HeartBleed vulnerability

Some basis I’ve learned about this issue.

OpenSSL is an open-source implementation of SSL.  It is not the only implementation of SSL, and is not even the primary implementation of SSL.  Most vendors have their own implementation of SSL and TLS, which is directly related.

OpenSSL is available as an installed package, or as a utility “toolkit”.

The heart-bleed vulnerability is due to a programming error introduced in December 2011 and has been present in production releases since February 2012.

Primary places where the full package is used:  web servers such as Apache and nginx.
Common uses for toolkit use: custom – written applications that use SSL to protect their data such as VPN clients and SSL VPNs.

The estimated number of commercial web sites subject to this vulnerability is huge:  500,000 worldwide.

is Windows or Mac affected by this issue?  Not inherently – neither use an open source implementation of SSL or TLS.  However the likelihood of any of the sites you use on a regular basis being vulnerable is very high as Apache is very commonly used for commercial web sites.  Your best bet is to contact product vendors and watch the security media to understand exactly which of your products are vulnerable.

is my Linux/Unix vulnerable?  Very possibly.  OpenSSL is much more common on these systems.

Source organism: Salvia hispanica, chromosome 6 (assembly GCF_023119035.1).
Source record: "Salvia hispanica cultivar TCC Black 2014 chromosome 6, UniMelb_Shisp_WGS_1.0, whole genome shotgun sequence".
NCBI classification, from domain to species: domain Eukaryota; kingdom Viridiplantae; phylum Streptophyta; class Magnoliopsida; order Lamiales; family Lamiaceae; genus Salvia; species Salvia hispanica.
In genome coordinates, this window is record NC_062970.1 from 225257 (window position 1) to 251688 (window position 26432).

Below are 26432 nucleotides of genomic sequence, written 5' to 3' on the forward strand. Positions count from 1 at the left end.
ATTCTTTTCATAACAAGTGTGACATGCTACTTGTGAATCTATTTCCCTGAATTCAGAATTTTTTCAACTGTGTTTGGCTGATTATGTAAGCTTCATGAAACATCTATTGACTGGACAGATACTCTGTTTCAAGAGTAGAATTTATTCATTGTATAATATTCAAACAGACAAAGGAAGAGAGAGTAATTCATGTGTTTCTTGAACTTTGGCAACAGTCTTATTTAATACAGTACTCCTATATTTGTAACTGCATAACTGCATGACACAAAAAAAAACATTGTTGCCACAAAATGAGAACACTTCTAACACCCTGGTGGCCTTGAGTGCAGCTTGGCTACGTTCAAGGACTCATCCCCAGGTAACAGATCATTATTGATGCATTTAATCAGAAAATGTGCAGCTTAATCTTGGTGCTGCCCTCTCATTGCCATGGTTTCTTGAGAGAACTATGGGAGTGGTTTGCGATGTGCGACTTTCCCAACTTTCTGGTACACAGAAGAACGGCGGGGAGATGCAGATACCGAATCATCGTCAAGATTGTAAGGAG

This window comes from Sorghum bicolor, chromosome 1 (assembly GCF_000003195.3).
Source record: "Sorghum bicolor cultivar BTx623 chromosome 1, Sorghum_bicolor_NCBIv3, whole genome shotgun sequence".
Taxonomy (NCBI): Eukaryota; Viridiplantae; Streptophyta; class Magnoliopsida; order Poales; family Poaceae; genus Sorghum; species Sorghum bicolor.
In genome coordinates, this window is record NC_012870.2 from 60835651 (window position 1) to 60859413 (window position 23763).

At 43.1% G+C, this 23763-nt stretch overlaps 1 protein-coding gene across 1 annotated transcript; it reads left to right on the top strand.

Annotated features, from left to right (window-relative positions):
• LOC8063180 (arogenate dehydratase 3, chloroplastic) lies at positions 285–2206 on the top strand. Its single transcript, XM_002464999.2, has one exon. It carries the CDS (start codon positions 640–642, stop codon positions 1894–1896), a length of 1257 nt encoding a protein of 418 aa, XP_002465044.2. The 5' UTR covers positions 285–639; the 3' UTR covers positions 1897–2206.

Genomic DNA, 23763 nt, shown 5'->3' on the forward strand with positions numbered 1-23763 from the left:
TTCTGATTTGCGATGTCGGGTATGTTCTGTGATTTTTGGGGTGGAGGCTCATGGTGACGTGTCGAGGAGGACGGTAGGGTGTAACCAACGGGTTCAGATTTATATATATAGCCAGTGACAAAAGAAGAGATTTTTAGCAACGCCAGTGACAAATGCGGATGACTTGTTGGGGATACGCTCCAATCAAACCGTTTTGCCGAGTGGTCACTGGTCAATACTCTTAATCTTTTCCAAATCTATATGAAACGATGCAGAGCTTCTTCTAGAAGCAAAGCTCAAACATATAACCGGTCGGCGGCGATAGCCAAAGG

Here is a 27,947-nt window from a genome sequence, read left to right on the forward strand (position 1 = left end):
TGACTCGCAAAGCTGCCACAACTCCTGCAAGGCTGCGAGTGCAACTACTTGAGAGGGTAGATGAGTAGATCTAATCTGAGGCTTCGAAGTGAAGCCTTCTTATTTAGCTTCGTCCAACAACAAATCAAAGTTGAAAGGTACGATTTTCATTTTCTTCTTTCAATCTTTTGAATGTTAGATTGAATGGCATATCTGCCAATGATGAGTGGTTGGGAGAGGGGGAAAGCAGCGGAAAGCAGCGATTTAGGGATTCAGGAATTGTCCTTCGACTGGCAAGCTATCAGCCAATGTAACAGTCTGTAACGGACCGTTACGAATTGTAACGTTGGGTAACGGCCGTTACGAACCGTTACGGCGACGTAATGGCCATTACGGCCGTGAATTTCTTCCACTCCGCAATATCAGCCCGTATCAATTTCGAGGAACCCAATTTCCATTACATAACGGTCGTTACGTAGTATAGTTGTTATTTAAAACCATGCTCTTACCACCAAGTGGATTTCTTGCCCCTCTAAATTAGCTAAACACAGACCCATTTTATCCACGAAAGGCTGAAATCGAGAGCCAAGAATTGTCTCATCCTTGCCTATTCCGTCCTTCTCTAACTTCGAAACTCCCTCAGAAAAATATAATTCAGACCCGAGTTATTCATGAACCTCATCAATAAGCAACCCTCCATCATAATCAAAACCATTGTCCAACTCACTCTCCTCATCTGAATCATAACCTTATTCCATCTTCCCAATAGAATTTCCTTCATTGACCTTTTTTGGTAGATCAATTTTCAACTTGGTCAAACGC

can I know if I’ve been compromised?  In short, no.  The vulnerability leaves sensitive data such as private keys, usernames, passwords, and more in memory on the system in a decrypted form where it can be directly read by any program.  Testing of the currently published exploits show that they are virtually undetectable.  This is a particularly difficult vulnerability as it is difficult to impossible to tell whether a program reading this area in memory is doing it as part of normal operation or as part of the exploit.  So typical log monitoring will not identify a compromise in this instance.

Is a fix available?  are all version affected?  The vulnerability has been re-mediated in the current version.  See the link below for a list of secure versions and a list of safe and unsafe operating systems.

A good source of additional info:  http://heartbleed.com/

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